Remembering, honoring those who made July 4th possible
Memorial Day is just a few weeks behind us, and July 4th is dead ahead of us, so I’ve been thinking a lot about what the holidays mean.
There are several people I think of: My father-in-law and my uncle, both of whom served during World War II. My father-in-law never saw action and my uncle wasn’t supposed to, but his quartermaster unit was overrun during the Battle of the Bulge.
Uncle John never spoke of what happened, but I know from my aunt that it must have been bad. He had nightmares for several years afterward, and they restarted decades later during the buildup to the first Gulf War.
Another person on my mind is a police detective I knew when I was first getting started in journalism, when I had the police beat. He was a veteran of the Vietnam War. He told me about being a forward observer and having to run through the jungle to report an enemy sighting because radios were scarce.
He also told me about his return to the United States, and how it had to be timed for late at night to try to avoid protesters, who were still there waiting for him and the others when they landed at midnight.
I’ve also thought a lot about the son of a friend and industry executive I know. He’s just returned from his second, and hopefully last, deployment to Afghanistan.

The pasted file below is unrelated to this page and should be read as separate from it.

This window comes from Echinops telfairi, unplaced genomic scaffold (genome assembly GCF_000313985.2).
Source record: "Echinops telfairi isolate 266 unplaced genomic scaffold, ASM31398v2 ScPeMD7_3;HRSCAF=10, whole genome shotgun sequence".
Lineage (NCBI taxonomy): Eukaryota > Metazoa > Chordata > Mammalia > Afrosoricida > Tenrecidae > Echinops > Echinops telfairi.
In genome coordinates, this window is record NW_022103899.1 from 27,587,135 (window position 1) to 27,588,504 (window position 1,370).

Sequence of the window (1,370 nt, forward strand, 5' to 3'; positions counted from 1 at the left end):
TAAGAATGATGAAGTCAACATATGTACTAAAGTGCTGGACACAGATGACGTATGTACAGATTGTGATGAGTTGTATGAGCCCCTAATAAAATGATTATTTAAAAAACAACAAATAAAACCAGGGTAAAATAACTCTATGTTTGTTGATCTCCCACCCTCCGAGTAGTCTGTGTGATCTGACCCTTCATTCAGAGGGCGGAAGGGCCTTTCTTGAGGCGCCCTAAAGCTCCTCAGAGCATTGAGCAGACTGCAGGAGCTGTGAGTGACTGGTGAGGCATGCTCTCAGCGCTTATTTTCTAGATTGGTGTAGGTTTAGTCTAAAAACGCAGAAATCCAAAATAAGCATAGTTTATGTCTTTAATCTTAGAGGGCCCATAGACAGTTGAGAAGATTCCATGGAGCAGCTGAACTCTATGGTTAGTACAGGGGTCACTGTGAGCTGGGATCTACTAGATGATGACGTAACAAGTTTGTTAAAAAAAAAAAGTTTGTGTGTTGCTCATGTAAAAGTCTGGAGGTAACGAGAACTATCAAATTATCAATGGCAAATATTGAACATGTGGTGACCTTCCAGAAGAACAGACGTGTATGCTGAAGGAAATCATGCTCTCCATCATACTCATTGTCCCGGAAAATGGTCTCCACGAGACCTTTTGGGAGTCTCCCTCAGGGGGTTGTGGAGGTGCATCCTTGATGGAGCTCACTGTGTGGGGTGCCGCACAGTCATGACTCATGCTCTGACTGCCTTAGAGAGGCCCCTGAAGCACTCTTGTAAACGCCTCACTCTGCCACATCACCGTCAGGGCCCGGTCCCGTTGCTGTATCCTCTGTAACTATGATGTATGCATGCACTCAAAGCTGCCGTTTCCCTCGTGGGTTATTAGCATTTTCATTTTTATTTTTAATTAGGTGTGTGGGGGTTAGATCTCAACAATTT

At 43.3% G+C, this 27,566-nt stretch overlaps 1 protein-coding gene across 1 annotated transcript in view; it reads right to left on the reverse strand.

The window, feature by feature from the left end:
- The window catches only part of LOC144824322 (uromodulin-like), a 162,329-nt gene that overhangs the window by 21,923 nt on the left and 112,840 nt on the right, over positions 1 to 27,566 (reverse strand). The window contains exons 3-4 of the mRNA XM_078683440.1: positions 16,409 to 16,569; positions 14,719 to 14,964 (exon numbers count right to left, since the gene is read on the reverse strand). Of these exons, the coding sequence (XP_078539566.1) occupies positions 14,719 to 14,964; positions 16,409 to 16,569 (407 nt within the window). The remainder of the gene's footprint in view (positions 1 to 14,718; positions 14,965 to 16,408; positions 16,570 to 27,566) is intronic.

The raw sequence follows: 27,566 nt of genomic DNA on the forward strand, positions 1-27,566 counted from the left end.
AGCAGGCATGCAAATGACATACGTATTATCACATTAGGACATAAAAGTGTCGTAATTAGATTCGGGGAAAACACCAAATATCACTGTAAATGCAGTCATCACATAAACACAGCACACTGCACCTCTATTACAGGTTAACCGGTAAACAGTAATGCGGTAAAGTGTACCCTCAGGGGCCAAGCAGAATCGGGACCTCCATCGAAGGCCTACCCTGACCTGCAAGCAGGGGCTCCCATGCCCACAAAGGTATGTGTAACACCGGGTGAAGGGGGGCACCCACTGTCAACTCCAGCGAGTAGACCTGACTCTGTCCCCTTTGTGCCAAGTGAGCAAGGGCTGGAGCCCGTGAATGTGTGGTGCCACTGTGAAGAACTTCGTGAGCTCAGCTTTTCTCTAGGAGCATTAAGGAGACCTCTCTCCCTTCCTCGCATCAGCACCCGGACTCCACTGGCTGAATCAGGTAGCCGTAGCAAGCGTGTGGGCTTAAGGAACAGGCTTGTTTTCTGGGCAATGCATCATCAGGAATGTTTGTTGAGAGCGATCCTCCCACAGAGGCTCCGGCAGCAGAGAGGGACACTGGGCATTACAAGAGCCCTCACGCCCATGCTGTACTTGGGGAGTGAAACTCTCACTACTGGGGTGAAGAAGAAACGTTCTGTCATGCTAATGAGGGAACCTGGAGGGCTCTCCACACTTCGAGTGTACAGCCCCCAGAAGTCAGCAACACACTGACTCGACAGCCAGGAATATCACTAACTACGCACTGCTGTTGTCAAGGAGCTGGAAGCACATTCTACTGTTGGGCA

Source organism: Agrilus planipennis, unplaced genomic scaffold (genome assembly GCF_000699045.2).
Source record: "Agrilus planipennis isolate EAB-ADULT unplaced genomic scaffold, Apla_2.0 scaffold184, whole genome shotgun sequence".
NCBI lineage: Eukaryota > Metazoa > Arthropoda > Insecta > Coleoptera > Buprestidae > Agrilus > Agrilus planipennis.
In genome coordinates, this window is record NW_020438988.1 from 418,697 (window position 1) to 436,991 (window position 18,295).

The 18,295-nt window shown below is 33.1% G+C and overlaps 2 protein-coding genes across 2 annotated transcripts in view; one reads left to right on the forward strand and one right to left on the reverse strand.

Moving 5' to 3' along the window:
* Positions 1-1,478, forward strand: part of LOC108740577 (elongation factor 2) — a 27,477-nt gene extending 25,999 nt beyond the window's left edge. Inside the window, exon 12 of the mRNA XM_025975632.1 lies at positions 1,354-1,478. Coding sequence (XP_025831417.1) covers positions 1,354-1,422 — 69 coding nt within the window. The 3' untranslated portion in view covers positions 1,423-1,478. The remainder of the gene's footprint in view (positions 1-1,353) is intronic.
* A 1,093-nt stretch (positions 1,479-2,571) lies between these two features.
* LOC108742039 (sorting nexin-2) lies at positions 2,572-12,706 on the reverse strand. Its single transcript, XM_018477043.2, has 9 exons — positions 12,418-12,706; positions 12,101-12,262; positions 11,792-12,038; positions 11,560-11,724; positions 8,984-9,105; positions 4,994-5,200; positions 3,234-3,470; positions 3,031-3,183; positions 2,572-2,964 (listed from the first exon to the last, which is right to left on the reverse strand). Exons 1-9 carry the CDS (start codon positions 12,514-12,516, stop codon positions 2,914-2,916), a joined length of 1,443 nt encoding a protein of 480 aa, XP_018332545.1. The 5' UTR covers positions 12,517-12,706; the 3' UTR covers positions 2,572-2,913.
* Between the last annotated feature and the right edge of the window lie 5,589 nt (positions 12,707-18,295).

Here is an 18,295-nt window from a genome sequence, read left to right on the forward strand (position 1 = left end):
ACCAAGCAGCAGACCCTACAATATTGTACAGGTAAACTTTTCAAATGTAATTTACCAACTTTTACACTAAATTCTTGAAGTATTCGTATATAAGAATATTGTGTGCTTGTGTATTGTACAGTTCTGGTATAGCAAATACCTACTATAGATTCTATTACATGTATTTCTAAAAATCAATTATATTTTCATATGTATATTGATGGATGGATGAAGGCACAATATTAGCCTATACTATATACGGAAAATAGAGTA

At 24, the son has seen and done things the father can only imagine. I know the father is extremely proud of his son.
I also know the father is very proud of the government contracting industry, particularly the companies who’ve developed the technology that has put information and intelligence at the fingertips of soldiers in the field, technology which has saved countless lives.
It also allowed soldiers in the field to stay connected to home like never before, something I know my friend and his wife are very grateful for.
And finally, I can’t help but think of Marine Corps Cpl. Kyle Carpenter, the most recent recipient of the Congressional Medal of Honor.
I saw his interview with David Letterman last week, and I’ve posted it below. Letterman does a great job of standing in for us and asking the kind of questions I’d want to ask. He’s a great interviewer.
As you can see from the interview, Carpenter is an amazing young man and someone all Americans should be proud of.
So, as we get ready for the holiday weekend and the cookouts and celebrations, I hope people like my uncle and my friend’s son and Cpl. Kyle Carpenter aren’t far from our minds.
We owe that to them and to so many others.
Enjoy the weekend and remember those who made it possible.
Posted by Nick Wakeman on Jul 02, 2014 at 9:25 AM